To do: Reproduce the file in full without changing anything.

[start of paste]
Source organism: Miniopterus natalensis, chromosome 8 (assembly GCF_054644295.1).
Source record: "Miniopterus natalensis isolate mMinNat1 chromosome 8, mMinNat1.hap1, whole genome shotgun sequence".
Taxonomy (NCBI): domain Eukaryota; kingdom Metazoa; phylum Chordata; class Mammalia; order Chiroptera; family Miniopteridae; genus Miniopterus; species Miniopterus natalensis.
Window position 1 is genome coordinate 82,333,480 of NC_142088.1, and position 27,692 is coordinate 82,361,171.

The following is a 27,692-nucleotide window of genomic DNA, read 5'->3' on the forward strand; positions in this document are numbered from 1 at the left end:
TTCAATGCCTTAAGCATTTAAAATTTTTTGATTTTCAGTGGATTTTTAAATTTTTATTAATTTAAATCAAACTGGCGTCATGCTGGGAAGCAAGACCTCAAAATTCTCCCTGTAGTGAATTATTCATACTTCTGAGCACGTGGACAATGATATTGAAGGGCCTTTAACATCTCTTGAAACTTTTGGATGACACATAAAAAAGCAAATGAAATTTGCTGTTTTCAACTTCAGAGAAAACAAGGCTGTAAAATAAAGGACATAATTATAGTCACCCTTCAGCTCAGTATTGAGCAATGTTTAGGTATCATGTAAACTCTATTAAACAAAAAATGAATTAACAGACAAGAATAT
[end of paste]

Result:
Source organism: Miniopterus natalensis, chromosome 8 (assembly GCF_054644295.1).
Source record: "Miniopterus natalensis isolate mMinNat1 chromosome 8, mMinNat1.hap1, whole genome shotgun sequence".
Taxonomy (NCBI): domain Eukaryota; kingdom Metazoa; phylum Chordata; class Mammalia; order Chiroptera; family Miniopteridae; genus Miniopterus; species Miniopterus natalensis.
Window position 1 is genome coordinate 82,333,480 of NC_142088.1, and position 27,692 is coordinate 82,361,171.

The following is a 27,692-nucleotide window of genomic DNA, read 5'->3' on the forward strand; positions in this document are numbered from 1 at the left end:
TTCAATGCCTTAAGCATTTAAAATTTTTTGATTTTCAGTGGATTTTTAAATTTTTATTAATTTAAATCAAACTGGCGTCATGCTGGGAAGCAAGACCTCAAAATTCTCCCTGTAGTGAATTATTCATACTTCTGAGCACGTGGACAATGATATTGAAGGGCCTTTAACATCTCTTGAAACTTTTGGATGACACATAAAAAAGCAAATGAAATTTGCTGTTTTCAACTTCAGAGAAAACAAGGCTGTAAAATAAAGGACATAATTATAGTCACCCTTCAGCTCAGTATTGAGCAATGTTTAGGTATCATGTAAACTCTATTAAACAAAAAATGAATTAACAGACAAGAATAT